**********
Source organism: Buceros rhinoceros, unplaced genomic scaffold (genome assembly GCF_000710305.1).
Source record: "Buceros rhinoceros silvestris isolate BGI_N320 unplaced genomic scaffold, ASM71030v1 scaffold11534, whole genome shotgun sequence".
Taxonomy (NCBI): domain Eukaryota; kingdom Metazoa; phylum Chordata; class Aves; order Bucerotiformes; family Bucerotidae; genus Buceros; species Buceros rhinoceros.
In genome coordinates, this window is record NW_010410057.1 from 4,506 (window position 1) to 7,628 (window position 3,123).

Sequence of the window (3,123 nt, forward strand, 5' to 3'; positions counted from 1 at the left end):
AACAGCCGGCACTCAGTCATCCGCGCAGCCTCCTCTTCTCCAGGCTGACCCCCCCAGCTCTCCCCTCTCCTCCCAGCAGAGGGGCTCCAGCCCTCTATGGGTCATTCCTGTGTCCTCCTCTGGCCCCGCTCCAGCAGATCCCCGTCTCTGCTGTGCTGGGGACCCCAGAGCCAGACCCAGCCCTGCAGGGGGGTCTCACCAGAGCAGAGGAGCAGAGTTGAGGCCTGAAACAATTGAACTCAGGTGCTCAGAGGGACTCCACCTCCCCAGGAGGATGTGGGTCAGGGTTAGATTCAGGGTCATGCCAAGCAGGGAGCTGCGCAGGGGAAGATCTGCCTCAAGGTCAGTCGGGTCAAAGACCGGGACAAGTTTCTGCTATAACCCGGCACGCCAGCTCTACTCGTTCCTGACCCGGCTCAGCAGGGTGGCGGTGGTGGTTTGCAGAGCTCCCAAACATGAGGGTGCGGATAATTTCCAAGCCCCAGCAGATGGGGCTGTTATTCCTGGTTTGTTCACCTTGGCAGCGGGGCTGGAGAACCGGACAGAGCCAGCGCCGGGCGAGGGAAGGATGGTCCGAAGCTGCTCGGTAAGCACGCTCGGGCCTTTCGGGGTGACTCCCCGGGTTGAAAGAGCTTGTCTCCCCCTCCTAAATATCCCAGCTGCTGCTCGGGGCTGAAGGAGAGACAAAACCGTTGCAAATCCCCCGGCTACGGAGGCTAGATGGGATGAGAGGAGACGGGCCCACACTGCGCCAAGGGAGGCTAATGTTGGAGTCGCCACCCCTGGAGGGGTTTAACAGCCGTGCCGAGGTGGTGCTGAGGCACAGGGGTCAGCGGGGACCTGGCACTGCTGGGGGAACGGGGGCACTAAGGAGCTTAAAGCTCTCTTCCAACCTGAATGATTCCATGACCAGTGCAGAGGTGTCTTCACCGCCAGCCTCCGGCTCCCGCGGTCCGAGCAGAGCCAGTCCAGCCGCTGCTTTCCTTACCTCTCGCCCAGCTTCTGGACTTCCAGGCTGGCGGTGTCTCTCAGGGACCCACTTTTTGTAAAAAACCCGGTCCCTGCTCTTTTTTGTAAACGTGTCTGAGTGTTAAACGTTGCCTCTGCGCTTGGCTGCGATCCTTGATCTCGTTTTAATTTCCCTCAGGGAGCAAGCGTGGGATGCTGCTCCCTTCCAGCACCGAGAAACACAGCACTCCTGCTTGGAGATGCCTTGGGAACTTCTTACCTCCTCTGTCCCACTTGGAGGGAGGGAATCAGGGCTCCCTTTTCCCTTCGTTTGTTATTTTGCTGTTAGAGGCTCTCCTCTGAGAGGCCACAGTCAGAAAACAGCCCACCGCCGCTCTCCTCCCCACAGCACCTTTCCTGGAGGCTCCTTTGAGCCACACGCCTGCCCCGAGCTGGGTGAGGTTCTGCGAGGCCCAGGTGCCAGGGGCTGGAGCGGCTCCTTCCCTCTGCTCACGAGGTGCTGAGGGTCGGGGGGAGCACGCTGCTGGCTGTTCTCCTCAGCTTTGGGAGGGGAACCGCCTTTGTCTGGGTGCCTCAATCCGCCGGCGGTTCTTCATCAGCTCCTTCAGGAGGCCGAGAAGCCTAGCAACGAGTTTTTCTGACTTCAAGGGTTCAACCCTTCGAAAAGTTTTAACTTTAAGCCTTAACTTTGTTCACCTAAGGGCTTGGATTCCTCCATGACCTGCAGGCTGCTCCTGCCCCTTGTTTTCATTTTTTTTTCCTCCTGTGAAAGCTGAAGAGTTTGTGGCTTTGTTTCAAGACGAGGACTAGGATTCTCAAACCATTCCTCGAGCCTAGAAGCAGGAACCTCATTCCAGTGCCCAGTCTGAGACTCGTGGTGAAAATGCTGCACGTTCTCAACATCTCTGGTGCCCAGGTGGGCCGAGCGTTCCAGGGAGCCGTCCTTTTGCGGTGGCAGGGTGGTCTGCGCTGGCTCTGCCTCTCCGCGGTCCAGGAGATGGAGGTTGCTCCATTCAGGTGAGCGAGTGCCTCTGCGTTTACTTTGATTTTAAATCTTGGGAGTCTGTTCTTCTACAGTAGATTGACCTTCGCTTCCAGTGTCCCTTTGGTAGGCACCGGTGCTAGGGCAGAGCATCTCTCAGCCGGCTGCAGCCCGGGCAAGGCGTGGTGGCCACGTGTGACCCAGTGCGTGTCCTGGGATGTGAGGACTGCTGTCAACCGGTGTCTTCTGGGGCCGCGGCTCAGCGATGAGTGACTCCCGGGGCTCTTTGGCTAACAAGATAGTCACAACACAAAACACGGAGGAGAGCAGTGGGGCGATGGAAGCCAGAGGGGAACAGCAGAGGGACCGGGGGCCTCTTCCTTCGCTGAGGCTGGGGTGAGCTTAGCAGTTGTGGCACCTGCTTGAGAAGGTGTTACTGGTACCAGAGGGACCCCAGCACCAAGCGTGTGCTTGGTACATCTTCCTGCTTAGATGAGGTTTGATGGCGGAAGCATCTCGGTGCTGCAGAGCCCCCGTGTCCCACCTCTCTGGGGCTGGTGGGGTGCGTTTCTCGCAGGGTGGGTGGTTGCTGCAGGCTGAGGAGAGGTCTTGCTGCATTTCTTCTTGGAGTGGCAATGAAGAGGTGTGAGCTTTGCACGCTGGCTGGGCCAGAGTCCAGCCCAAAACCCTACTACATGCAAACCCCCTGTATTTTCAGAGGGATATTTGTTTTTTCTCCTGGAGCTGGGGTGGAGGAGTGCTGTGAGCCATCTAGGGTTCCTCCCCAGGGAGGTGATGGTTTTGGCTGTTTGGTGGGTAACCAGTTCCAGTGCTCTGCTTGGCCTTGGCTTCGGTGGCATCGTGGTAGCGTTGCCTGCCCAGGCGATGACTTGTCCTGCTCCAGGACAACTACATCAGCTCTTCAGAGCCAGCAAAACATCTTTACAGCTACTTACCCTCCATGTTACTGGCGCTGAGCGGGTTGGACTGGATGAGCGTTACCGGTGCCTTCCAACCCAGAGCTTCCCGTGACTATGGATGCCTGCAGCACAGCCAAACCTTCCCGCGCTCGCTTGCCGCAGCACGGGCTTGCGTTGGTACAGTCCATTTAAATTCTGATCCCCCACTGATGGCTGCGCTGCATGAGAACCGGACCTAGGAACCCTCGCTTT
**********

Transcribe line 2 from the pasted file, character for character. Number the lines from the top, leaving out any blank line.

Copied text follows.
Source record: "Buceros rhinoceros silvestris isolate BGI_N320 unplaced genomic scaffold, ASM71030v1 scaffold11534, whole genome shotgun sequence".